A new project which aims to help people with learning disabilities to become more included in their local communities has recently been launched by The Scottish Commission for People with Learning Disabilities (SCLD).
Four documents make up the Active, Connected, Included project, developed in collaboration with a number of local organisations, including community groups, local authorities and Third Sector Interface (TSI) organisations.
Each document is aimed at a different audience. The first document, ‘Your right to be included in community life’, is for people with learning disabilities themselves. The document is presented in an easy-read format and explains your rights as someone with a learning disability, as well as where to get help and advice about how to become more involved in community activities.
The second document, ‘The thinking behind the Active, Connected, Included approach’, explains the theory behind the practical guidance for support workers, community organisations and families. It considers the barriers that people with learning disabilities face when it comes to accessing community-based activities and services, and therefore highlights what support workers and organisations should be aware of when encouraging participation.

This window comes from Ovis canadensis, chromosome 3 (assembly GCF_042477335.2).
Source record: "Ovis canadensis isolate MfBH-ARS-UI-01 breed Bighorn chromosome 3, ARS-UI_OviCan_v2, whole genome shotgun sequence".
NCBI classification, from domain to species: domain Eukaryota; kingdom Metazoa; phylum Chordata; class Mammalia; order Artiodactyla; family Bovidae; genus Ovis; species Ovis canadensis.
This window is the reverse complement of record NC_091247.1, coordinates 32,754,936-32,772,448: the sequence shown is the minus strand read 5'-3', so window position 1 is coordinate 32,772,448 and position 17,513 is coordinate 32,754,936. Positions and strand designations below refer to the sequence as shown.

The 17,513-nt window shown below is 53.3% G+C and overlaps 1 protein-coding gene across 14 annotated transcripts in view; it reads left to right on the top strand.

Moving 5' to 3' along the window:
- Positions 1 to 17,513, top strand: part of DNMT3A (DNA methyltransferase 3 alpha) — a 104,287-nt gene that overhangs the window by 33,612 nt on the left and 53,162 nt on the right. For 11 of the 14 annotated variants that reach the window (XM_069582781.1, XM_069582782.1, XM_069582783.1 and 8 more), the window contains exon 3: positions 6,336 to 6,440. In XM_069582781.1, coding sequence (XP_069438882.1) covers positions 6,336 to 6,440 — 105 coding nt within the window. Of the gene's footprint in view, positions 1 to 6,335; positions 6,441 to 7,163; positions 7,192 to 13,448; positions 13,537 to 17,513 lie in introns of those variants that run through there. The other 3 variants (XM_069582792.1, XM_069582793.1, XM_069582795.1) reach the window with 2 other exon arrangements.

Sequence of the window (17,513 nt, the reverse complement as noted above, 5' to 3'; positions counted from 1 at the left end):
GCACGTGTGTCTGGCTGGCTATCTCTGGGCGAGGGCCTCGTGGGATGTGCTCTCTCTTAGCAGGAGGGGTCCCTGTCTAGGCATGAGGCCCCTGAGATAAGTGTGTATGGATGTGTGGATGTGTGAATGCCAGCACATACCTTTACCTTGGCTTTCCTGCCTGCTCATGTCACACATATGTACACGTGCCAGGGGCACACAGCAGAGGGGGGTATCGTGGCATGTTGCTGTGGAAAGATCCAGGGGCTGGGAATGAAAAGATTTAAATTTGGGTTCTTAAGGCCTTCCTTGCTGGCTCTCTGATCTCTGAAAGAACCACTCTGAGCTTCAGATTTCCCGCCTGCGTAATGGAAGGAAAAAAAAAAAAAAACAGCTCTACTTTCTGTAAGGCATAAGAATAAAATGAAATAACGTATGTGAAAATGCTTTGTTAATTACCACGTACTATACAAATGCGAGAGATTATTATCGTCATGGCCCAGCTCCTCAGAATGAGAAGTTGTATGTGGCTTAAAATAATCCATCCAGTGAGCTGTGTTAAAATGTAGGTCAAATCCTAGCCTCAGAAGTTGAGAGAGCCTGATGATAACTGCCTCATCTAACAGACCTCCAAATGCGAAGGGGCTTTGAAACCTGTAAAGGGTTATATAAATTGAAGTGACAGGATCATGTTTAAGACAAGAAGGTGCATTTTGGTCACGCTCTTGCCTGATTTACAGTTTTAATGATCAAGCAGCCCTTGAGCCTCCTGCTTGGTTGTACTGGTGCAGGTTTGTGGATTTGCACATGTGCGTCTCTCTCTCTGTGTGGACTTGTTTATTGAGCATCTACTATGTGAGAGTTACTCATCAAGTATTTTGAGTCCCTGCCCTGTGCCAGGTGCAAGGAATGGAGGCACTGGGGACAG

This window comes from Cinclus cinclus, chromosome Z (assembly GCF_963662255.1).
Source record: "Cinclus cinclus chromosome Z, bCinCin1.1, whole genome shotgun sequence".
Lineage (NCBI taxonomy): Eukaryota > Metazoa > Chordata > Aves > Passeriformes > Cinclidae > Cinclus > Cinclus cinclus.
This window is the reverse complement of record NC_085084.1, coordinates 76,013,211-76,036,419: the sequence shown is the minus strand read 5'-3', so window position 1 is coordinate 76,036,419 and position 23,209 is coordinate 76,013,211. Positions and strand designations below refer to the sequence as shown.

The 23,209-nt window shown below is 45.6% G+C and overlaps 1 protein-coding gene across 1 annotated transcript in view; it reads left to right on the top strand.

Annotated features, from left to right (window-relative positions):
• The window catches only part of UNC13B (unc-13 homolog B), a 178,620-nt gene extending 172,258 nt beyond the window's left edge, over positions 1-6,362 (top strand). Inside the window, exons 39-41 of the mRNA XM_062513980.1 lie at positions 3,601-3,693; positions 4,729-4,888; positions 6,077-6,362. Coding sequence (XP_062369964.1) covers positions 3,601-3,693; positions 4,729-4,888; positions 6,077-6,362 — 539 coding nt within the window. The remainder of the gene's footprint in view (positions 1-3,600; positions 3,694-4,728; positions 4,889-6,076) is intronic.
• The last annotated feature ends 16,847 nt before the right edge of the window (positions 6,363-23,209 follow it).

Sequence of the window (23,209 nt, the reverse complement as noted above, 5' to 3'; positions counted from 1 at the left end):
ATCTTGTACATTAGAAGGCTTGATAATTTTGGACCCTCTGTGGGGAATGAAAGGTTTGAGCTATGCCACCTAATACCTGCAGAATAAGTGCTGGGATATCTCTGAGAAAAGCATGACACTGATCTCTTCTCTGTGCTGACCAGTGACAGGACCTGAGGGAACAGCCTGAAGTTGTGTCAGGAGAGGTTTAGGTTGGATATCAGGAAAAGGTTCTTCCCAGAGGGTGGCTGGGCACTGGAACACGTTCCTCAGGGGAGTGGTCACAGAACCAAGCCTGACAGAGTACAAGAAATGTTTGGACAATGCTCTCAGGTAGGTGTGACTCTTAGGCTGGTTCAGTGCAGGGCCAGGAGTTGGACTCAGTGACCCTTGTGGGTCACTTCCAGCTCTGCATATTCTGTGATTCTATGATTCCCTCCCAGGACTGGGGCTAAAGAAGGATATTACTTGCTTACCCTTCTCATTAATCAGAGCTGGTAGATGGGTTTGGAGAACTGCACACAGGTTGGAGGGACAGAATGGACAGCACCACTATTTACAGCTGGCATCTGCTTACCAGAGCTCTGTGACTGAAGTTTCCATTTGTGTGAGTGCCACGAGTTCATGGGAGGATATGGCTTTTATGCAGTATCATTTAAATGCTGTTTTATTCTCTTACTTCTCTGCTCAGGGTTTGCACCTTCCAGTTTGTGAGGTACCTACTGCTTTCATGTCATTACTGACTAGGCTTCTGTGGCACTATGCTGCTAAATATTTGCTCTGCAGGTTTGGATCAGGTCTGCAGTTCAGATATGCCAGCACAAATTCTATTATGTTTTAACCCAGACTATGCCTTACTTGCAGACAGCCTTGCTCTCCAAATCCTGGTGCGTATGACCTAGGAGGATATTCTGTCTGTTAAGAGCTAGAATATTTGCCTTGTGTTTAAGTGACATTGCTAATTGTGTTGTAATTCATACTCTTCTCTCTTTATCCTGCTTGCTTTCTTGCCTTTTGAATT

Helping people with learning disabilities, those who support them and activity leaders to work together
The third document, ‘Guidance, questions and tips for people who run community groups’, offers practical advice for group leaders and volunteers on how to better include people with learning disabilities. The guidance asks leaders to think about the changes (reasonable adjustments) they could make to help make the experience of being involved easier for someone with a learning disability.
The final document of the pack, ‘Guidance, questions and tips for supporters and families’ offers practical advice for support workers and families on how to help people with learning disabilities become more included in community life. The document suggests families and carers should find activities that the individual enjoys, regardless of whether the group is specifically for people with learning disabilities or not. It also offers advice on transport, communication and overcoming misconceptions.
The SCLD hope this multi-pronged approach will help people with learning disabilities, those who support them and people who run community activities and groups to work together.
For more information about the project, please visit their website.